Firefox Tweak Guide
[Page 9] Advanced Tweaking
You can change a great deal of Firefox's behavior using the normal Firefox Options, as well as customizing various features through the use of Add-ons. There are, however, even more ways in which you can fine-tune Firefox to better meet your needs. This section of the guide deals with such advanced tweaking. It's more complex than the information covered earlier in the guide, but proper knowledge of advanced tweaking gives you even more control over various hidden features within the browser.
Before undertaking any tweaking however, it is vitally important that you understand Firefox's structure and where it stores different types of customizations, as well as the different methods by which you can apply various customizations and tweaks, and how you can protect yourself against data loss from unintended changes. I recommend that you familiarize yourself with all of the details below before attempting anything on the following pages.
All of the changes you make to Firefox, including altering the main options, adding bookmarks, saving website login information such as username passwords, installing add-ons, and customizing the interface, are all saved to a specific profile folder. The location of this profile folder in Windows is as follows:
Windows XP: \Documents and Settings\[Username]\Application Data\Mozilla\Firefox\Profiles\
Windows Vista, 7, 8 or 10: \Users\[username]\AppData\Roaming\Mozilla\Firefox\Profiles\
If you can't see the directory path above on your system, you will need to enable the 'Show hidden files and folders' option found under the View tab of the Folder Options item in Windows Control Panel.
At least one profile directory exists under the location above, with a name consisting of a string of letters and numbers, followed by the actual profile name. For example, the default profile in Firefox would look something like this: pj8fzz9p.default. A profile holds all of your customized settings, so if it is deleted, all of the changes that you have made to Firefox will be removed.
Before making any of the changes in this section of the guide, or for the purposes of migrating all of your Firefox settings, tweaks and other alterations quickly and easily to another installation of Firefox, you can backup your profile. To do so, go to the relevant \Firefox\Profiles directory as listed further above. Then open your specific profile folder that begins with a string of numbers, followed by .default. This folder contains a number of subdirectories and files which hold all of your Firefox settings, passwords, bookmarks, extensions, etc. Copy your entire profile folder (the one starting with a string of numbers and ending with .default), and save it somewhere safe, as it contains secure information. This is also a good way of migrating your Firefox customizations to another installation of Firefox.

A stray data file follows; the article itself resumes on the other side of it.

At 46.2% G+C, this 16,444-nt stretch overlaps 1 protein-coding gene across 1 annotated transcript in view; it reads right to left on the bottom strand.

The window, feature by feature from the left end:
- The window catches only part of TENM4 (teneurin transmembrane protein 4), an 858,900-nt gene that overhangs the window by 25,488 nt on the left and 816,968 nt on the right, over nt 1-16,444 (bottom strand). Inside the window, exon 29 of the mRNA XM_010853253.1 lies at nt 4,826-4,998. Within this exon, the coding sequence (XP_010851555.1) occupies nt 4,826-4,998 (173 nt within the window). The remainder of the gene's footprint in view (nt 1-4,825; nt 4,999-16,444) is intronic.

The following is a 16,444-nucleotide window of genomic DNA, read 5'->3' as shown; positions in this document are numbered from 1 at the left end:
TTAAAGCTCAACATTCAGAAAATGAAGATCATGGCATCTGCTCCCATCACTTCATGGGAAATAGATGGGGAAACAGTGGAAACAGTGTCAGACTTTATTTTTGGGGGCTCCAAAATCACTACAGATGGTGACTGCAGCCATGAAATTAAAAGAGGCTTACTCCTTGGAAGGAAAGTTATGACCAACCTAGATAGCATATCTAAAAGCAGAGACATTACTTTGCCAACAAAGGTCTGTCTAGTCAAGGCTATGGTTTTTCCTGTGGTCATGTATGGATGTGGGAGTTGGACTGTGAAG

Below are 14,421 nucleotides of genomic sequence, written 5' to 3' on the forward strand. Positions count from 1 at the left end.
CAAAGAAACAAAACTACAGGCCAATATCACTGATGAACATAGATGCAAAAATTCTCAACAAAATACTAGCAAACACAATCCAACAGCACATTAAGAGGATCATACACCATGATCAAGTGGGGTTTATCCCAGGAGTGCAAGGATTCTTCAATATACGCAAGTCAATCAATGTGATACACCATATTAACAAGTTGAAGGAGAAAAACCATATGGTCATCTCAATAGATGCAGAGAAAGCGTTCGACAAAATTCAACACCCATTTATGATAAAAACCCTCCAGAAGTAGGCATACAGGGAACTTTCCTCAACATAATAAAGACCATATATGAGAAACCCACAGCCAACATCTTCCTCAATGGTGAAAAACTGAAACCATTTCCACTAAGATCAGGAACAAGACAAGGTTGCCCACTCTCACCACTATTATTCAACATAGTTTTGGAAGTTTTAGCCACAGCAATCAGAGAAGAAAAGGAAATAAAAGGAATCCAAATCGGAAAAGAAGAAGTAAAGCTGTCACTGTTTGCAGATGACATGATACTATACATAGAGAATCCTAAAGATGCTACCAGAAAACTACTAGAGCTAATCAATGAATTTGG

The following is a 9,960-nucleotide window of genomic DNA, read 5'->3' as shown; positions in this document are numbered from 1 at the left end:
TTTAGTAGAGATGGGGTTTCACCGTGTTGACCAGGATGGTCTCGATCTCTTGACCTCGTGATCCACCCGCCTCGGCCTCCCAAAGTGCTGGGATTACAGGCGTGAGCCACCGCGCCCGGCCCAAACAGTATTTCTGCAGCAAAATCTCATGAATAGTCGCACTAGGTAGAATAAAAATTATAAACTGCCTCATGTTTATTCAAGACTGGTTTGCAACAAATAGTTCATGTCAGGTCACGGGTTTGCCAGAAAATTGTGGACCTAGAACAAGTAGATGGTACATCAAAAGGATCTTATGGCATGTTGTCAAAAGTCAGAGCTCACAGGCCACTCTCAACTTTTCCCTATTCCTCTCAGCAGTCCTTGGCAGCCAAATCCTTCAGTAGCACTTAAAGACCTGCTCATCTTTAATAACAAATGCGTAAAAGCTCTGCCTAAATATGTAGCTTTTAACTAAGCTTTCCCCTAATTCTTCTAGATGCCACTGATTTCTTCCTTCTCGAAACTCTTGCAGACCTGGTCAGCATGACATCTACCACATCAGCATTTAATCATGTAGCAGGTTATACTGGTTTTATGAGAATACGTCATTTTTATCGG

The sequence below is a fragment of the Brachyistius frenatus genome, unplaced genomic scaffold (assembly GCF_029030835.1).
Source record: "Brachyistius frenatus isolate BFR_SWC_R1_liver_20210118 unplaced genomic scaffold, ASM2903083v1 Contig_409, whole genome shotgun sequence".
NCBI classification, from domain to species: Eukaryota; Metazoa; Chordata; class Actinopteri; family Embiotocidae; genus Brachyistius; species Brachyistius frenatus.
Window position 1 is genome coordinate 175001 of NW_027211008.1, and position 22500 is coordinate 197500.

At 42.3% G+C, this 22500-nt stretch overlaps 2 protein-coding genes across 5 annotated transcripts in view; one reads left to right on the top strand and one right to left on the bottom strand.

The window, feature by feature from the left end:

To restore a profile that has been backed up in the manner above, say to a new installation of Firefox you have made on a fresh install of Windows, do the following:
1. Launch Firefox at least once so that it creates a default profile folder.
2. Navigate to the \Firefox\Profiles directory, and rename the default profile folder to something else, e.g. from pj8fzz9p.default to pj8fzz9p.BACKUP.
3. Copy your previously backed up profile folder to the same \Firefox\Profiles directory, and rename it so that it has the same name as the existing default directory before it was renamed (i.e. rename it to pj8fzz9p.default in this example).
When you next launch Firefox, you will see that all of your customizations have been restored to this fresh installation of Firefox.
The Firefox profile manager allows you to create, rename, or delete profiles, and set which profile is used each time Firefox starts up. For example, using the profile manager you can create an entirely new profile so that you can safely test some tweaks, or to create separate profiles for different users, or simply to reset Firefox to its default settings. To access the Profile Manager, first close all open instances of Firefox, then go to Start>Search Box (or the Start Screen in Windows 8) and type Firefox -profilemanager and press Enter. This will open up the Profile Manager dialog box, and from here you can create a new profile, or delete or rename existing profiles. Note that if the 'Don't ask at startup' box is unticked, then every time Firefox opens, and if you have two or more profiles, it will first open the Profile Manager so you can select which profile to use. This is not normally required, so the box should remain ticked.
The easiest way to create a new profile with default settings and then migrate your most important data (bookmarks, passwords, history and cookies) to it is to type About:Support in the address bar, and press Enter. In the page that opens, click the 'Reset Firefox' button at the top right to commence the process and follow the prompts.